Nursing has traditionally been considered a female-dominated career path. However, the number of male Nurses has steadily been on the rise since the 1970s. According to the United States Census Bureau, the number of male Nurses has more than tripled since the 1970s when only 2.7% of Registered Nurses were men. As of 2011, there were 330,000 men employed as Nurses in the United States, which makes up for about 9.6% of all Registered Nurses.
While Nursing has customarily been thought of as a woman’s profession, men were significantly represented in Nursing until the 1800s due to the early association between Nursing, the military, and religious orders. During the Civil War, there was a shortage of men to provide Nursing care, and women were allowed to fill that gap. For much of the early 1900s, the majority of Nursing schools admitted only women and the newly formed Army and Navy Nurse Corps were limited to women. Men were not able to serve as Nurses until after the Korean War, causing a significant decline in the representation of men in the Nursing field. However, since the 1970s, the number of male Nurses has steadily grown.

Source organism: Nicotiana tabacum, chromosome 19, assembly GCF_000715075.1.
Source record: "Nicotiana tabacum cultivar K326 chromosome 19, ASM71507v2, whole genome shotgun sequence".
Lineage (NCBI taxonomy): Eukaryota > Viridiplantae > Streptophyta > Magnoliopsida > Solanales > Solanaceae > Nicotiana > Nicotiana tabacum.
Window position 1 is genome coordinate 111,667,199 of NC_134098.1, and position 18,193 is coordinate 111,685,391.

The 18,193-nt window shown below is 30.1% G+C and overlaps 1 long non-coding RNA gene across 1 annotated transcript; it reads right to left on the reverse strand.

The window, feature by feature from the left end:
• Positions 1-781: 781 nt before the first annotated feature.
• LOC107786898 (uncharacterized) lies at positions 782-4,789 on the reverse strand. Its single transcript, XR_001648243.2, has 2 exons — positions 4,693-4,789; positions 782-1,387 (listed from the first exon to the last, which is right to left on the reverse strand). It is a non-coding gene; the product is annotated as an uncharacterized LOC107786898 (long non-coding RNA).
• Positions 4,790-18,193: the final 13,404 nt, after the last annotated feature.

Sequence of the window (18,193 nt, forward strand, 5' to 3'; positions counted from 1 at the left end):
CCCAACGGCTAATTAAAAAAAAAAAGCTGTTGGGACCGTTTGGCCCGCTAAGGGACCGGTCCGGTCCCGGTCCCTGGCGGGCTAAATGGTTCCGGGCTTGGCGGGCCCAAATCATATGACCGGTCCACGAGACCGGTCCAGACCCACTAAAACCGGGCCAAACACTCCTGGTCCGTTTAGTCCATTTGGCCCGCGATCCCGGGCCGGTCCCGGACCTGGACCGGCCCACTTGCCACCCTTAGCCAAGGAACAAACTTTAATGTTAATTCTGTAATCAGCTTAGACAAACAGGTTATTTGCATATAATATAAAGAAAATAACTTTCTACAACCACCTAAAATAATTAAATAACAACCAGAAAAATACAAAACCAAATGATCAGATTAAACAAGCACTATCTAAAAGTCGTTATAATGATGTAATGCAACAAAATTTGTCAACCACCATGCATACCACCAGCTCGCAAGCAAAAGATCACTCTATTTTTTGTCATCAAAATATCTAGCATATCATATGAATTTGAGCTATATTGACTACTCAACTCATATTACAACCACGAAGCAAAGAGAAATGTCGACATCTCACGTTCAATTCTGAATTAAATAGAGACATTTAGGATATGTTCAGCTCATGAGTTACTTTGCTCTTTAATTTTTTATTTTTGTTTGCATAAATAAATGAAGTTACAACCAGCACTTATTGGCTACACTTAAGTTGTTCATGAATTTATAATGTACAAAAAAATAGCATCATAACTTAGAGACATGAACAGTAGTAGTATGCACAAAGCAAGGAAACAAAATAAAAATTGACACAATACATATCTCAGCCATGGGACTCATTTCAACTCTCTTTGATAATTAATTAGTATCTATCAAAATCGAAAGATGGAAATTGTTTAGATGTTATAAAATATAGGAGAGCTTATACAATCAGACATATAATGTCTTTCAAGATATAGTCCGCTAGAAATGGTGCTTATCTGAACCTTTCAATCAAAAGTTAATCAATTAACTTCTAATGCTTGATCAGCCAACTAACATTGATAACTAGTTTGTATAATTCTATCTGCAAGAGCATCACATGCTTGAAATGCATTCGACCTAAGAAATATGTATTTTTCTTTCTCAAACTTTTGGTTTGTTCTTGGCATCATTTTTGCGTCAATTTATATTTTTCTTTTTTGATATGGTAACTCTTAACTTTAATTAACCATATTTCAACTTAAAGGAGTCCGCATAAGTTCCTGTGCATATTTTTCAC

While not often thought of as a “manly” job, Nurses face many things in the field that aren’t easy – and that many people wouldn’t be able to stomach. From moving patients to handling bandages, bedpans, and more, Nursing requires a great deal of resilience. A major factor that is likely attracting more men to the field is the economic benefits. While the nation lost hundreds of jobs during the recession, healthcare continued to grow.
Along with the economic benefits, more men are choosing Nursing for many of the same reasons women do. As a Nurse, they have a great deal of direct involvement with patients, communities, and families. Nurses also place a great deal of emphasis on teaching and prevention.
To learn how to begin your education and start on the path toward becoming a Registered Nurse, visit www.arizonacollege.edu today.